The official banner for The State University of New York (SUNY). The SUNY system reached a deal with scientific and medical journal publisher, Elsevier, that will save SUNY $7 million per year. PUBLIC DOMAIN

After more than a year of negotiations, the State University of New York (SUNY) system has reached a new 3-year agreement with Elsevier that will save SUNY institutions $7 million per year. 

The State University of New York Libraries Consortium announced on April 7 that it will not renew its bundled journal subscription deal with the scientific and medical journal publisher, Elsevier, but it will instead reduce its subscription package. 

The bundled subscription is also known as the “big deal” with Elsevier, meaning that the publisher provides full-text access to all or most of its journal collection to a subscribing institution. 

The costs saved from the agreement will be returned to SUNY campuses. 

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“While Elsevier did make some accommodations in recognition of our requirements, a vast difference remained between their proposed charges and our assessment of the value of the collection,” according to the announcement. 

ScienceDirect, a database of scientific and medical research and a part of the bundled package, was the only Elsevier product that was affected in the negotiation. 

The SUNY-wide subscription to ScienceDirect previously included about 3,800 journal titles. However, the new agreement will include a core list of approximately 250 titles hosted on the ScienceDirect platform, eliminating inactive and low-use titles. The titles were chosen based on the volume and intensity of usage across the SUNY system.

An agreement on access to the full ScienceDirect journal package has not yet been reached.

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“We regret that we weren’t able to reach such an agreement for the complete journal collection,” Heath Martin, the associate dean of collection strategy and management at the University Libraries, said. “But we believe the new agreement represents a fair and reasonable value to the university by securing access to a streamlined collection of the most needed Elsevier content at a significantly reduced cost.”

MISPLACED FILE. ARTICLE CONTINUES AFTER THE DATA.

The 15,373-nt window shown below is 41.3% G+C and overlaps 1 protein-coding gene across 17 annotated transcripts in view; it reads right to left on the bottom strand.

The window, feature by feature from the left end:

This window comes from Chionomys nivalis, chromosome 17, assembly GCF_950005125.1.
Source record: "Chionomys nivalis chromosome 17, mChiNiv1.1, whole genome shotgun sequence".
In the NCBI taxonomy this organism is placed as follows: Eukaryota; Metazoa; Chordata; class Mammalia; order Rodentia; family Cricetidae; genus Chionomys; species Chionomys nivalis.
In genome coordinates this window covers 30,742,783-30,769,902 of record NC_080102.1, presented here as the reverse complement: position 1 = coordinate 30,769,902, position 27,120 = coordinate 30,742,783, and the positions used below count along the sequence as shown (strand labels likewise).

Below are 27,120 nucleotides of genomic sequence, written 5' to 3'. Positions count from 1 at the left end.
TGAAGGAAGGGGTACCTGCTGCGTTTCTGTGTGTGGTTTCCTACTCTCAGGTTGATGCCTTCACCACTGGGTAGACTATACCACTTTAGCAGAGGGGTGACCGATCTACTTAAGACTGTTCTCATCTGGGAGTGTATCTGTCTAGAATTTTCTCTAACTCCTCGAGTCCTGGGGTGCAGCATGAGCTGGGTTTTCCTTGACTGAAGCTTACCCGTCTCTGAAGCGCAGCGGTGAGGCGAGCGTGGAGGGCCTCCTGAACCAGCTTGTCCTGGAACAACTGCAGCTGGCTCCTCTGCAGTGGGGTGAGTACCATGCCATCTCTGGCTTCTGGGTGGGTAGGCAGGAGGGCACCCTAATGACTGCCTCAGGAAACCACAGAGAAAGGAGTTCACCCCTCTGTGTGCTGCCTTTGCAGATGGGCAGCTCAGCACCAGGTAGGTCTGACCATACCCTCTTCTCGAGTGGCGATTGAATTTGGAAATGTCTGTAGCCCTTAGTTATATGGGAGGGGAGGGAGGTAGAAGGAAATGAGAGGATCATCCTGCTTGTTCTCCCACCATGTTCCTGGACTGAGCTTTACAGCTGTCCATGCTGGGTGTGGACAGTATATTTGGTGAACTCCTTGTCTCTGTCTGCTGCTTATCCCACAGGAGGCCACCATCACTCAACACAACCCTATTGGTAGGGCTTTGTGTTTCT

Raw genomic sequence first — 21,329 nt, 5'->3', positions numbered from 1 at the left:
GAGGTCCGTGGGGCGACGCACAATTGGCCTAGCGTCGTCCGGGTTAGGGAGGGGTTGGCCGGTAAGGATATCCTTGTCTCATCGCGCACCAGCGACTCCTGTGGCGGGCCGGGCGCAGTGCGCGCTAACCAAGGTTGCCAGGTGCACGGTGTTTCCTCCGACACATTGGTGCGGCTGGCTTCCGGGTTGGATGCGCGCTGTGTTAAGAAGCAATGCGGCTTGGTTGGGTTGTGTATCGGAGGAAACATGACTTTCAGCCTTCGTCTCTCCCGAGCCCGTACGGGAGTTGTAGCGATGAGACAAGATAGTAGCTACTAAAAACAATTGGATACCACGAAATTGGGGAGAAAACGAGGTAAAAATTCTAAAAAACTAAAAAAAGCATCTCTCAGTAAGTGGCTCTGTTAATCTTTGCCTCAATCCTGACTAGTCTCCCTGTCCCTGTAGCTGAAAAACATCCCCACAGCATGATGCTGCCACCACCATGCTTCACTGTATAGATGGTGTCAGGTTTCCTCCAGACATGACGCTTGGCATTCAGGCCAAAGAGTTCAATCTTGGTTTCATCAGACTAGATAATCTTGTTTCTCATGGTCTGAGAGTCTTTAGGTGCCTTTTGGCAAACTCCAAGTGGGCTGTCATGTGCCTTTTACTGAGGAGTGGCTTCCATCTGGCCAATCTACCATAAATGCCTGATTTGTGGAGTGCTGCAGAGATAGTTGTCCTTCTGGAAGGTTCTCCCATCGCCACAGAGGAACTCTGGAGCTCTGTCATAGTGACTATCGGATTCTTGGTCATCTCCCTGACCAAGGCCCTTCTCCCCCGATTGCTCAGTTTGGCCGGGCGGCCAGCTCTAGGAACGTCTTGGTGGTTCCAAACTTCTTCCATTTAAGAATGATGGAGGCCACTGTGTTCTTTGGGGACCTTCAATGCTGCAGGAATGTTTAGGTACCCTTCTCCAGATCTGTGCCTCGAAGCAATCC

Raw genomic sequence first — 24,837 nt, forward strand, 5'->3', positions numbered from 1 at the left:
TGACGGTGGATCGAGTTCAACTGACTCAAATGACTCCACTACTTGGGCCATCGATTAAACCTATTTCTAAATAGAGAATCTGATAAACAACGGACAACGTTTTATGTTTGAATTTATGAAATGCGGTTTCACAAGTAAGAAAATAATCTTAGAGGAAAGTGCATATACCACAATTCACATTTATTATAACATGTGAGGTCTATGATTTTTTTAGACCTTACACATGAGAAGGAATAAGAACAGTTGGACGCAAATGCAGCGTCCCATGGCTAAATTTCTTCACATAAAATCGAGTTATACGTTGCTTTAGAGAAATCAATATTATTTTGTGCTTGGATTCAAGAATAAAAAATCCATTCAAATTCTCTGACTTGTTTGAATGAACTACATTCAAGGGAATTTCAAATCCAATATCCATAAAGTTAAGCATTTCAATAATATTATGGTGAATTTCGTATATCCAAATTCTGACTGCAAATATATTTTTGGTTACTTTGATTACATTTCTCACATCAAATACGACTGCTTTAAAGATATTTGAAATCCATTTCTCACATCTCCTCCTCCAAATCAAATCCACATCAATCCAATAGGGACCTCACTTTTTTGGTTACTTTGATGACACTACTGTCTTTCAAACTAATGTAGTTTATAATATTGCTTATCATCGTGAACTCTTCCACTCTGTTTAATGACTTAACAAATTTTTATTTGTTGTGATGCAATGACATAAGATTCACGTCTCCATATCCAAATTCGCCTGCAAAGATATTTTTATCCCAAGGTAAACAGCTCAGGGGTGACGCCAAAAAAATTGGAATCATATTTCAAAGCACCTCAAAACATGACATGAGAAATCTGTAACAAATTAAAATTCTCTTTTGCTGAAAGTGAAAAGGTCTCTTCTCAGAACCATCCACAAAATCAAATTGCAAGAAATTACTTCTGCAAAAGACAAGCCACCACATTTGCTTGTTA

The new agreement was structured to provide the best balance of content flexibility and cost controls. SUNY paid more than $9 million for access to ScienceDirect last year — the reduced package will save 70% of their costs annually. 

Similarly, after months of trying to negotiate a contract with Elsevier for access to ScienceDirect offerings, the University of California decided not to renew its Elsevier subscriptions last year. Their subscription cost up to $10 million a year and Elsevier wasn’t willing to meet a new reduced price. 

Elsevier also requires faculty authors to pay article publication charges for publication in Elsevier journals. Once published, authors need to pay extra to make it open access, meaning anyone in the world can read the papers for free. These fees can reach thousands of dollars per journal article. 

The University of California terminated their subscription in a push for open access to publicly funded research. 

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The SUNY University Faculty Senate recommended that the state system use the saved funds to pay for access to scholarly works outside Elsevier, and to fund article processing charges in open access peer-reviewed journals, according to an October 2019 resolution

The new agreement includes a 10% discount on article processing charges for all SUNY authors wishing to publish open access articles in Elsevier journals, according to an announcement from the Stony Brook University Libraries.

“The University Libraries will continue to work with the SBU community to assess needs related to Elsevier journal content and, whenever possible, to facilitate access through the best possible means,” Martin said. 

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